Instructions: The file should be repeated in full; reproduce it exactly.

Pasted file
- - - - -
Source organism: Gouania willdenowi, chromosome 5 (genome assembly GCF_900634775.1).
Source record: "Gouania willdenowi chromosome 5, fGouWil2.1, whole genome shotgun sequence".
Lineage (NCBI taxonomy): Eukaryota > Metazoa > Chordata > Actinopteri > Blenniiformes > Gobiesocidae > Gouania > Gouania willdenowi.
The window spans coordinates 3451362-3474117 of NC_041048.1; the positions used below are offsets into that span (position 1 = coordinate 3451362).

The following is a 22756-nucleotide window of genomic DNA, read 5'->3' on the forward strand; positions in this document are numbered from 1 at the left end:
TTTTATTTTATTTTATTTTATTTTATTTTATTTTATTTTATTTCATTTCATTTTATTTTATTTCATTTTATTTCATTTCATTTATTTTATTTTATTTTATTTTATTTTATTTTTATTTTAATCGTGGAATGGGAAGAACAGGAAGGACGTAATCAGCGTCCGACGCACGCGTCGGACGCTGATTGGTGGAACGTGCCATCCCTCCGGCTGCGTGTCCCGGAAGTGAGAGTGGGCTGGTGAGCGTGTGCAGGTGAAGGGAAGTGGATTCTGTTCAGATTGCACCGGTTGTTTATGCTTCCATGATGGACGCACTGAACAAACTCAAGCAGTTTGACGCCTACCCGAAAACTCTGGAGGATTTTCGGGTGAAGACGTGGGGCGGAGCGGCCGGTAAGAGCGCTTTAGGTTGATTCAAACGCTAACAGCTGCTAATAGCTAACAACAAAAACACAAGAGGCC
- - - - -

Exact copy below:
Source organism: Gouania willdenowi, chromosome 5 (genome assembly GCF_900634775.1).
Source record: "Gouania willdenowi chromosome 5, fGouWil2.1, whole genome shotgun sequence".
Lineage (NCBI taxonomy): Eukaryota > Metazoa > Chordata > Actinopteri > Blenniiformes > Gobiesocidae > Gouania > Gouania willdenowi.
The window spans coordinates 3451362-3474117 of NC_041048.1; the positions used below are offsets into that span (position 1 = coordinate 3451362).

The following is a 22756-nucleotide window of genomic DNA, read 5'->3' on the forward strand; positions in this document are numbered from 1 at the left end:
TTTTATTTTATTTTATTTTATTTTATTTTATTTTATTTTATTTCATTTCATTTTATTTTATTTCATTTTATTTCATTTCATTTATTTTATTTTATTTTATTTTATTTTATTTTTATTTTAATCGTGGAATGGGAAGAACAGGAAGGACGTAATCAGCGTCCGACGCACGCGTCGGACGCTGATTGGTGGAACGTGCCATCCCTCCGGCTGCGTGTCCCGGAAGTGAGAGTGGGCTGGTGAGCGTGTGCAGGTGAAGGGAAGTGGATTCTGTTCAGATTGCACCGGTTGTTTATGCTTCCATGATGGACGCACTGAACAAACTCAAGCAGTTTGACGCCTACCCGAAAACTCTGGAGGATTTTCGGGTGAAGACGTGGGGCGGAGCGGCCGGTAAGAGCGCTTTAGGTTGATTCAAACGCTAACAGCTGCTAATAGCTAACAACAAAAACACAAGAGGCC